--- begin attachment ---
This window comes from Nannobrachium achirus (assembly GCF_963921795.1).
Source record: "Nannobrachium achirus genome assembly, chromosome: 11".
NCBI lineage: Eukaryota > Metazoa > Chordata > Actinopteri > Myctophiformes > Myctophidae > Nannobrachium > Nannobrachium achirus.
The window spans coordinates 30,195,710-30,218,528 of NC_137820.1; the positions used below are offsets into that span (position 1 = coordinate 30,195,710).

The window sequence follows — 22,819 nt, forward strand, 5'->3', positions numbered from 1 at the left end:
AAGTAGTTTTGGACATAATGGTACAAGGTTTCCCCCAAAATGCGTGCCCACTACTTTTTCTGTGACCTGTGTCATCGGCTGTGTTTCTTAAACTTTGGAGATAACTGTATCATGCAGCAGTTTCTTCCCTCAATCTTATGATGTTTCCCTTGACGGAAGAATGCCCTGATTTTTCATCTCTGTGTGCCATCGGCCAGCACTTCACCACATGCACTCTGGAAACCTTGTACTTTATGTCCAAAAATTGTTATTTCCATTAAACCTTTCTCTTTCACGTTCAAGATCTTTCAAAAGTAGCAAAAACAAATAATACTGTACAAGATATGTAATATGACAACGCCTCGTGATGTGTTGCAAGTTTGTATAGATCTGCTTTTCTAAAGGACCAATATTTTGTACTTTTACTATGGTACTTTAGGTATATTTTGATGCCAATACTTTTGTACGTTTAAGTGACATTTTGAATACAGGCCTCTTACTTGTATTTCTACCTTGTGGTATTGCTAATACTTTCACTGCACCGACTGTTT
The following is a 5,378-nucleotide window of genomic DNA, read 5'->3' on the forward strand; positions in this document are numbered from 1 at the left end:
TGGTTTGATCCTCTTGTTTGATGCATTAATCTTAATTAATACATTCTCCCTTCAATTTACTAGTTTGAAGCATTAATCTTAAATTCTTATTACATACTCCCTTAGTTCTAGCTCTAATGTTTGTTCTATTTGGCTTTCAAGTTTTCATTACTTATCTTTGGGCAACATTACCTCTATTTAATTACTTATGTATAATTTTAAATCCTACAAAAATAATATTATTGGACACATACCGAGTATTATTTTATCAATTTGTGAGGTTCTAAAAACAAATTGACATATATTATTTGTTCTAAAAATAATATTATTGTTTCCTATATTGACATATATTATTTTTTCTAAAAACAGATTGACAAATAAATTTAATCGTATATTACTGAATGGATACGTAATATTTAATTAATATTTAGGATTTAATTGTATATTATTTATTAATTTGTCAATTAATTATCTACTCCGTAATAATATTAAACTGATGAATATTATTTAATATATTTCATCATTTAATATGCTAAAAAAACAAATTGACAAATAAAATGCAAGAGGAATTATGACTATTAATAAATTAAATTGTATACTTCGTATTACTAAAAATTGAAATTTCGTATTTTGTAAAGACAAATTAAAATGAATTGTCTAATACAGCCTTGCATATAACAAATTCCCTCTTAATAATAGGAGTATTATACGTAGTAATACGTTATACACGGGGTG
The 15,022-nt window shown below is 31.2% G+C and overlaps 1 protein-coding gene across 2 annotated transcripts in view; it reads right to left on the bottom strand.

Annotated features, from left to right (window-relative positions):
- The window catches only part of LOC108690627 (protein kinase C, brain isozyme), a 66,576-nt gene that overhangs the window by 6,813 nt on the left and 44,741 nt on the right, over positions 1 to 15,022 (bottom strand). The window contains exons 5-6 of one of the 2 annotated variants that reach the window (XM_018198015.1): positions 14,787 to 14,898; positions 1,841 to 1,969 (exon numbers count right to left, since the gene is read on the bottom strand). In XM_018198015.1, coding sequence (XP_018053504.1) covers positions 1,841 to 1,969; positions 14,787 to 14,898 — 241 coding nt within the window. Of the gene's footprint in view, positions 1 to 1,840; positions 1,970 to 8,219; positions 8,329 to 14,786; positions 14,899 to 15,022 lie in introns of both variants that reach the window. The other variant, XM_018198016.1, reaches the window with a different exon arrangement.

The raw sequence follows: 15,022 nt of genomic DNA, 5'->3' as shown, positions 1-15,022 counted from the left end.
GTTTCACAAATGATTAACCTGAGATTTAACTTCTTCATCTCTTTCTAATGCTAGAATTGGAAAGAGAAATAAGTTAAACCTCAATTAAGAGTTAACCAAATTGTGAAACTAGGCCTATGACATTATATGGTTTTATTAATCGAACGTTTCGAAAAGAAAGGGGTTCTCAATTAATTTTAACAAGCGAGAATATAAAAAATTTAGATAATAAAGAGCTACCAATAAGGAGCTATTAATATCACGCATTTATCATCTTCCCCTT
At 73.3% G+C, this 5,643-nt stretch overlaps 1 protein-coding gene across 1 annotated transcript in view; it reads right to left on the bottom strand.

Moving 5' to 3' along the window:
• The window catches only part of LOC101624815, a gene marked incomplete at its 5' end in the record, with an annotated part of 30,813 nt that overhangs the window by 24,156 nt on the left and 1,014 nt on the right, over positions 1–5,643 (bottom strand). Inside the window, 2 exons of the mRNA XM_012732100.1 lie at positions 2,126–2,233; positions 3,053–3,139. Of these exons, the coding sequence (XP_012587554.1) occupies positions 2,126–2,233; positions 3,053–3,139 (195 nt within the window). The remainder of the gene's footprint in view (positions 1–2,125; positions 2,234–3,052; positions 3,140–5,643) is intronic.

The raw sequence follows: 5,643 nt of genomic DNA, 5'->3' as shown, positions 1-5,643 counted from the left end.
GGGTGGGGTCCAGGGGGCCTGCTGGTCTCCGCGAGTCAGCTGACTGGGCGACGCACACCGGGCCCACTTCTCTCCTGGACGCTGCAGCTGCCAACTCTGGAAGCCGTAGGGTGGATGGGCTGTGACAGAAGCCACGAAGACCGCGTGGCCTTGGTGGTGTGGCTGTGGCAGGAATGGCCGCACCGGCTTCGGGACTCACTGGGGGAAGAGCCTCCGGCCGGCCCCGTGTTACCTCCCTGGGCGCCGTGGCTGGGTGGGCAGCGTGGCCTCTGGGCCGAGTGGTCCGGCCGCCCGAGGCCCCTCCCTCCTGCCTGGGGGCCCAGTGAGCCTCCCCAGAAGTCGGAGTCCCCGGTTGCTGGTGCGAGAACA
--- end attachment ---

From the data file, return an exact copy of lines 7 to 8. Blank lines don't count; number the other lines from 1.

The following is a 5,378-nucleotide window of genomic DNA, read 5'->3' on the forward strand; positions in this document are numbered from 1 at the left end:
TGGTTTGATCCTCTTGTTTGATGCATTAATCTTAATTAATACATTCTCCCTTCAATTTACTAGTTTGAAGCATTAATCTTAAATTCTTATTACATACTCCCTTAGTTCTAGCTCTAATGTTTGTTCTATTTGGCTTTCAAGTTTTCATTACTTATCTTTGGGCAACATTACCTCTATTTAATTACTTATGTATAATTTTAAATCCTACAAAAATAATATTATTGGACACATACCGAGTATTATTTTATCAATTTGTGAGGTTCTAAAAACAAATTGACATATATTATTTGTTCTAAAAATAATATTATTGTTTCCTATATTGACATATATTATTTTTTCTAAAAACAGATTGACAAATAAATTTAATCGTATATTACTGAATGGATACGTAATATTTAATTAATATTTAGGATTTAATTGTATATTATTTATTAATTTGTCAATTAATTATCTACTCCGTAATAATATTAAACTGATGAATATTATTTAATATATTTCATCATTTAATATGCTAAAAAAACAAATTGACAAATAAAATGCAAGAGGAATTATGACTATTAATAAATTAAATTGTATACTTCGTATTACTAAAAATTGAAATTTCGTATTTTGTAAAGACAAATTAAAATGAATTGTCTAATACAGCCTTGCATATAACAAATTCCCTCTTAATAATAGGAGTATTATACGTAGTAATACGTTATACACGGGGTG